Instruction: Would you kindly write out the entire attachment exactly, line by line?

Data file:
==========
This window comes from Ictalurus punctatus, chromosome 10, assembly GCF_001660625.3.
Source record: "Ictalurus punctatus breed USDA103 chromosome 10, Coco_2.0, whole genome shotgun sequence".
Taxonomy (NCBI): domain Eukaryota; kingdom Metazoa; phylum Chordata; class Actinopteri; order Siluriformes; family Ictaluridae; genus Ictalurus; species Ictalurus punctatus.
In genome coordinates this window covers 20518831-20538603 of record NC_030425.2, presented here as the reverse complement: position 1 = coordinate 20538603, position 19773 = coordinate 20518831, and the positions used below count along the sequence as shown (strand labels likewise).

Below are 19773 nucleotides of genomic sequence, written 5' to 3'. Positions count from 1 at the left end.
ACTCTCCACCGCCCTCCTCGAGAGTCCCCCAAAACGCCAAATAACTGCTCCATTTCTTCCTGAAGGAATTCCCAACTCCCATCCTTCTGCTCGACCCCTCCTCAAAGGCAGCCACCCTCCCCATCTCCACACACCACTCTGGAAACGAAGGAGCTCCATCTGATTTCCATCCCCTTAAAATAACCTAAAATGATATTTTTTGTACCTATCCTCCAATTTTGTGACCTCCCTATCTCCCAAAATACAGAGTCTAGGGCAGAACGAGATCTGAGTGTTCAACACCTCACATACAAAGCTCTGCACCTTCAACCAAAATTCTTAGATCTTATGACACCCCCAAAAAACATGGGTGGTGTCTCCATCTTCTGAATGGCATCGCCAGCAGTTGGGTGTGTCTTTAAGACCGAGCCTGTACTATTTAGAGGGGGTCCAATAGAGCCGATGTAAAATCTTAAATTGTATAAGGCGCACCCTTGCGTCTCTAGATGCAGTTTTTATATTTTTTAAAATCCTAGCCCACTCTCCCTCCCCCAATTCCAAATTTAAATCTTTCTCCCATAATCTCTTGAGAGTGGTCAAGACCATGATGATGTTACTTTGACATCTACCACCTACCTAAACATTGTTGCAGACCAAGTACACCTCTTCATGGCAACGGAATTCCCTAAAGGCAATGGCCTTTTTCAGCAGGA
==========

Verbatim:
This window comes from Ictalurus punctatus, chromosome 10, assembly GCF_001660625.3.
Source record: "Ictalurus punctatus breed USDA103 chromosome 10, Coco_2.0, whole genome shotgun sequence".
Taxonomy (NCBI): domain Eukaryota; kingdom Metazoa; phylum Chordata; class Actinopteri; order Siluriformes; family Ictaluridae; genus Ictalurus; species Ictalurus punctatus.
In genome coordinates this window covers 20518831-20538603 of record NC_030425.2, presented here as the reverse complement: position 1 = coordinate 20538603, position 19773 = coordinate 20518831, and the positions used below count along the sequence as shown (strand labels likewise).

Below are 19773 nucleotides of genomic sequence, written 5' to 3'. Positions count from 1 at the left end.
ACTCTCCACCGCCCTCCTCGAGAGTCCCCCAAAACGCCAAATAACTGCTCCATTTCTTCCTGAAGGAATTCCCAACTCCCATCCTTCTGCTCGACCCCTCCTCAAAGGCAGCCACCCTCCCCATCTCCACACACCACTCTGGAAACGAAGGAGCTCCATCTGATTTCCATCCCCTTAAAATAACCTAAAATGATATTTTTTGTACCTATCCTCCAATTTTGTGACCTCCCTATCTCCCAAAATACAGAGTCTAGGGCAGAACGAGATCTGAGTGTTCAACACCTCACATACAAAGCTCTGCACCTTCAACCAAAATTCTTAGATCTTATGACACCCCCAAAAAACATGGGTGGTGTCTCCATCTTCTGAATGGCATCGCCAGCAGTTGGGTGTGTCTTTAAGACCGAGCCTGTACTATTTAGAGGGGGTCCAATAGAGCCGATGTAAAATCTTAAATTGTATAAGGCGCACCCTTGCGTCTCTAGATGCAGTTTTTATATTTTTTAAAATCCTAGCCCACTCTCCCTCCCCCAATTCCAAATTTAAATCTTTCTCCCATAATCTCTTGAGAGTGGTCAAGACCATGATGATGTTACTTTGACATCTACCACCTACCTAAACATTGTTGCAGACCAAGTACACCTCTTCATGGCAACGGAATTCCCTAAAGGCAATGGCCTTTTTCAGCAGGA